All the main puzzles that follow from the Axiom of Choice (AC)--nonmeasurable sets, Banach-Taski and guessing future coin tosses--need only a weaker version of AC. One weaker version that suffices is this:
(*) There is a choice function for any partition of the interval (0,1) into non-empty countable sets.
Now imagine worlds with point-sized particles that never move, but can perish and come into existence. The world starts at time 0. Each particle has a lifetime between 0 and 1, exclusive. Some locations in the world are never occupied by a particle. Call these "vacant". At all other locations, a particle comes into existence at time 0. Two particles never occupy the same location at the same time. Call such worlds p-worlds.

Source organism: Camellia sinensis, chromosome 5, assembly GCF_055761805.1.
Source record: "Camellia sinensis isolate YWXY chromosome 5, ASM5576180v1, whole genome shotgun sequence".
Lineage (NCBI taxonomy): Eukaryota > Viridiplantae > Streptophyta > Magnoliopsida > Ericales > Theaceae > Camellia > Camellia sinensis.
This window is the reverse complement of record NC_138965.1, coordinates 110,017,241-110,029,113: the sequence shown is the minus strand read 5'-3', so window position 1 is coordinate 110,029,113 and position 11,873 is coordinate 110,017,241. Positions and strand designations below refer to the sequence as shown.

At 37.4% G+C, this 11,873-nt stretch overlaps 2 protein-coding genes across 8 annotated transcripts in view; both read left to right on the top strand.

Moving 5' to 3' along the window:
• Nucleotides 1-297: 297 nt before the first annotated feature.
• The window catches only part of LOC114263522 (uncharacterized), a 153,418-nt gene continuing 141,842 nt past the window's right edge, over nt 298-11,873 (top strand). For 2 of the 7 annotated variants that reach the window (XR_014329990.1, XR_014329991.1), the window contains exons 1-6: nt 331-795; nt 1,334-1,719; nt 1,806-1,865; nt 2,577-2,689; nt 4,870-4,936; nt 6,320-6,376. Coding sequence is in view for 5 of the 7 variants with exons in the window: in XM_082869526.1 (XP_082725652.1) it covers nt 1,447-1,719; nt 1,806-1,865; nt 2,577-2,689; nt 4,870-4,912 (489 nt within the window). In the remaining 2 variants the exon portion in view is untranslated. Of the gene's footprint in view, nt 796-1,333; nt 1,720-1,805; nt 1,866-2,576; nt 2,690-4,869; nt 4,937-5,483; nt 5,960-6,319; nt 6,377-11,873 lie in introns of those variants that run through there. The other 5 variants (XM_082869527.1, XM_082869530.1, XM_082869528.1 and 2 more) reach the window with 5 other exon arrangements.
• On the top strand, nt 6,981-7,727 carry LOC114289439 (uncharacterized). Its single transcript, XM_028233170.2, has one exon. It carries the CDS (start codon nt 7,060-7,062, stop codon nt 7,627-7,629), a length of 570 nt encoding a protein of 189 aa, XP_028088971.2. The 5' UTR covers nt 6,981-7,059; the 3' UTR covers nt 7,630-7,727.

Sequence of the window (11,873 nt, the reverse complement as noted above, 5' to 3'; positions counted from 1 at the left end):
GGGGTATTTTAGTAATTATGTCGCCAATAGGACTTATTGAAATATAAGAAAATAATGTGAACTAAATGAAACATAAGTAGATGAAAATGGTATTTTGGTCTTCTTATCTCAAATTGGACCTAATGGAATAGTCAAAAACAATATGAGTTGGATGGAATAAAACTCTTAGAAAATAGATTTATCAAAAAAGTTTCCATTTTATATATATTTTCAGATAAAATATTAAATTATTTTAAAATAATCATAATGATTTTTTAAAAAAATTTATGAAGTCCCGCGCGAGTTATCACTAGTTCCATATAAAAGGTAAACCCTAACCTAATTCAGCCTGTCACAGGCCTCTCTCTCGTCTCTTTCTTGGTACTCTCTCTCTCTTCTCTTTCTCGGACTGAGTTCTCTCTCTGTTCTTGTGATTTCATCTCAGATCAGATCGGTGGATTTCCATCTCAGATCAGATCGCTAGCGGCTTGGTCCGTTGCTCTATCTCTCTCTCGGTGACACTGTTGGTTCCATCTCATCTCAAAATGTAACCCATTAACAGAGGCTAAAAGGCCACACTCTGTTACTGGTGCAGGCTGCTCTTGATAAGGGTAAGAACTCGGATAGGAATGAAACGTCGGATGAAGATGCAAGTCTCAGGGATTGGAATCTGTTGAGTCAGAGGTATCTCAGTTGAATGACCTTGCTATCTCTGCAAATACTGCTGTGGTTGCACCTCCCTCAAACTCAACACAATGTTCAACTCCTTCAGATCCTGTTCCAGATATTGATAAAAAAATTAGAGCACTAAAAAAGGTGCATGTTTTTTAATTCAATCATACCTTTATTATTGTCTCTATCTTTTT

For each non-vacant location x in a p-world w, there is an associated set L(w,x) of numbers in (0,1), where a number y is in L(w,x) iff some particle at x has lifetime of length y. I now need a crucial metaphysical plenitude assumption:
(**) For any set S such that (a) every member of S is a countable non-empty collection of members of (0,1) and (b) the cardinality of S is at most that of the continuum, there is a p-world w such for each A in S there is a unique location x in w such that L(w,x)=A.In other words, any set S satisfying (a) and (b) is the set of sets of lifetime lengths for non-vacant locations in some p-world, without duplication.
Given the plenitude assumption, I get the version of AC needed for the paradoxes. For given a partition S of (0,1) into countable sets, there will be a p-world as in (**). Given a member A of S, there will be a unique location x such that L(w,x)=A. Let f(A) be the lifetime of the first particle at x in w. This is our choice function.
So the major paradoxes of AC follow from a plausible plenitude assumption about possible worlds.